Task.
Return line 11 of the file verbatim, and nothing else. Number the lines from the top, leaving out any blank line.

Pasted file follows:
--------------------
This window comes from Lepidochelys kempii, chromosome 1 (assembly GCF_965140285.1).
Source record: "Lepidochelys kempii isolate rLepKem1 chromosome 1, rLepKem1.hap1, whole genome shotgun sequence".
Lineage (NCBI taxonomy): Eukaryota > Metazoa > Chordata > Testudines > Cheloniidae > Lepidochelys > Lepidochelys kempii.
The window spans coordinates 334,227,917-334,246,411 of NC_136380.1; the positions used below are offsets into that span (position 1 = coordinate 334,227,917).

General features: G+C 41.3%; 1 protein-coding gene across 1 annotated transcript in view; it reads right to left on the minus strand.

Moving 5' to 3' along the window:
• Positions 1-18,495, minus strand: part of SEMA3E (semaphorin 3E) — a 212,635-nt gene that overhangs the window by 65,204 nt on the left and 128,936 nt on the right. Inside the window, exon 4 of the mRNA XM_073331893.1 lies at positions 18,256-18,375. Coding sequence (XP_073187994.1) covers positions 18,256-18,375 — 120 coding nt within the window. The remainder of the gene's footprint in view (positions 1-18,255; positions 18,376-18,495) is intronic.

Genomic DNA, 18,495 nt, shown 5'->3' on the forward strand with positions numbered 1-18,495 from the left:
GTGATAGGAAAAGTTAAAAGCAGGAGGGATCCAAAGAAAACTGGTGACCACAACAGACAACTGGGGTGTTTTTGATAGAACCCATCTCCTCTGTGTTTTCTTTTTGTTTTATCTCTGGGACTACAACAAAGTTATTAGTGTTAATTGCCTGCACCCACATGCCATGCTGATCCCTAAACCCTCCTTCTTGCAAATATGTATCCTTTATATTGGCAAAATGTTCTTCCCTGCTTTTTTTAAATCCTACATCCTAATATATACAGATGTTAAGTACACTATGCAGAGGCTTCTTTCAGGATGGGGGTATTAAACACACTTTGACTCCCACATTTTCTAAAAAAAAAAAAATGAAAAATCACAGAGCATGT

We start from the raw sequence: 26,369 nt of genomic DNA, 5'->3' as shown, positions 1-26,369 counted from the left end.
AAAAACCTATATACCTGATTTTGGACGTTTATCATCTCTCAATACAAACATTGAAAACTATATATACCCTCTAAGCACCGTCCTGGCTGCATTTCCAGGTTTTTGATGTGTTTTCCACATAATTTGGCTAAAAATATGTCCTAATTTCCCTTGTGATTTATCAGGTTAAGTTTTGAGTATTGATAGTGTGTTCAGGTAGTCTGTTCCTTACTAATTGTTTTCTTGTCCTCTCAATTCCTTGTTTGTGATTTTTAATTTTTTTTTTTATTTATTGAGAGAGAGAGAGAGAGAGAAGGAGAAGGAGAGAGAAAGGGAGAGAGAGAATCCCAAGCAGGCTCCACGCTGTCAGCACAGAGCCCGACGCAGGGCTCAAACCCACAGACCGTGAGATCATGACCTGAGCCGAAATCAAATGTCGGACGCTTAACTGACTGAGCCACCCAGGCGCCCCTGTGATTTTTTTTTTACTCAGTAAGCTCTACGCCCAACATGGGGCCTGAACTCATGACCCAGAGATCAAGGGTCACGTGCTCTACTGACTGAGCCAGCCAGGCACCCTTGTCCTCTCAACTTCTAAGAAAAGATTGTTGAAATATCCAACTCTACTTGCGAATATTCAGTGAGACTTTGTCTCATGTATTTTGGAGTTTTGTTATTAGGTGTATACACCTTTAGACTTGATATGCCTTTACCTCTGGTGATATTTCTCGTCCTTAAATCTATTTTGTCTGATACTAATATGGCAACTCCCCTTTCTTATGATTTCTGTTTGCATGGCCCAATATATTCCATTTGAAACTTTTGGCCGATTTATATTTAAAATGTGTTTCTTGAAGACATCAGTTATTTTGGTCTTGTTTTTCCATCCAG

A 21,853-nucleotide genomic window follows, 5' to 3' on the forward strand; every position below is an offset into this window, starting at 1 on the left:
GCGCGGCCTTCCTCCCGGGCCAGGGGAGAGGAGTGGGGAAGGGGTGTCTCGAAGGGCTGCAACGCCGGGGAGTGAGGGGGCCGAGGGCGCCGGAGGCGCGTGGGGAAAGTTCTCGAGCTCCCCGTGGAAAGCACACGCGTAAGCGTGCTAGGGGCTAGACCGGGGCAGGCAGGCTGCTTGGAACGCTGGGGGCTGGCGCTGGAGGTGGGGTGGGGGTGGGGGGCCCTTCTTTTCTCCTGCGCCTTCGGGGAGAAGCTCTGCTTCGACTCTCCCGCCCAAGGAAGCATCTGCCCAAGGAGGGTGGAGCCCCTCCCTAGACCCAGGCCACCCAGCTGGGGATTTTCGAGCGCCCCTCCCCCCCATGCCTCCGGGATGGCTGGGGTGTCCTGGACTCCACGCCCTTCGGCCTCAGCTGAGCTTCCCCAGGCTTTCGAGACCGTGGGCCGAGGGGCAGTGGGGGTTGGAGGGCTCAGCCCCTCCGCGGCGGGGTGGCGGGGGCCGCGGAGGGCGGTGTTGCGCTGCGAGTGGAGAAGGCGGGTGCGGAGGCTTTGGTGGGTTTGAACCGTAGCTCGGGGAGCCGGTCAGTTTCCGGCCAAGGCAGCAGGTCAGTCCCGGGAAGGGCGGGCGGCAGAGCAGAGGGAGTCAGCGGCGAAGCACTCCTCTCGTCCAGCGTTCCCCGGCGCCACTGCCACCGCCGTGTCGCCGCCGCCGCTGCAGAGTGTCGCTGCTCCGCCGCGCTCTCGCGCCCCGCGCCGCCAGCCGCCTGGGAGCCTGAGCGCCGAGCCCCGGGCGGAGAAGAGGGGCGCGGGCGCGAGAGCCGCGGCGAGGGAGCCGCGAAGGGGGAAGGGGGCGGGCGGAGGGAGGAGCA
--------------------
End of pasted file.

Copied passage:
AAAAACCTATATACCTGATTTTGGACGTTTATCATCTCTCAATACAAACATTGAAAACTATATATACCCTCTAAGCACCGTCCTGGCTGCATTTCCAGGTTTTTGATGTGTTTTCCACATAATTTGGCTAAAAATATGTCCTAATTTCCCTTGTGATTTATCAGGTTAAGTTTTGAGTATTGATAGTGTGTTCAGGTAGTCTGTTCCTTACTAATTGTTTTCTTGTCCTCTCAATTCCTTGTTTGTGATTTTTAATTTTTTTTTTTATTTATTGAGAGAGAGAGAGAGAGAGAAGGAGAAGGAGAGAGAAAGGGAGAGAGAGAATCCCAAGCAGGCTCCACGCTGTCAGCACAGAGCCCGACGCAGGGCTCAAACCCACAGACCGTGAGATCATGACCTGAGCCGAAATCAAATGTCGGACGCTTAACTGACTGAGCCACCCAGGCGCCCCTGTGATTTTTTTTTTACTCAGTAAGCTCTACGCCCAACATGGGGCCTGAACTCATGACCCAGAGATCAAGGGTCACGTGCTCTACTGACTGAGCCAGCCAGGCACCCTTGTCCTCTCAACTTCTAAGAAAAGATTGTTGAAATATCCAACTCTACTTGCGAATATTCAGTGAGACTTTGTCTCATGTATTTTGGAGTTTTGTTATTAGGTGTATACACCTTTAGACTTGATATGCCTTTACCTCTGGTGATATTTCTCGTCCTTAAATCTATTTTGTCTGATACTAATATGGCAACTCCCCTTTCTTATGATTTCTGTTTGCATGGCCCAATATATTCCATTTGAAACTTTTGGCCGATTTATATTTAAAATGTGTTTCTTGAAGACATCAGTTATTTTGGTCTTGTTTTTCCATCCAG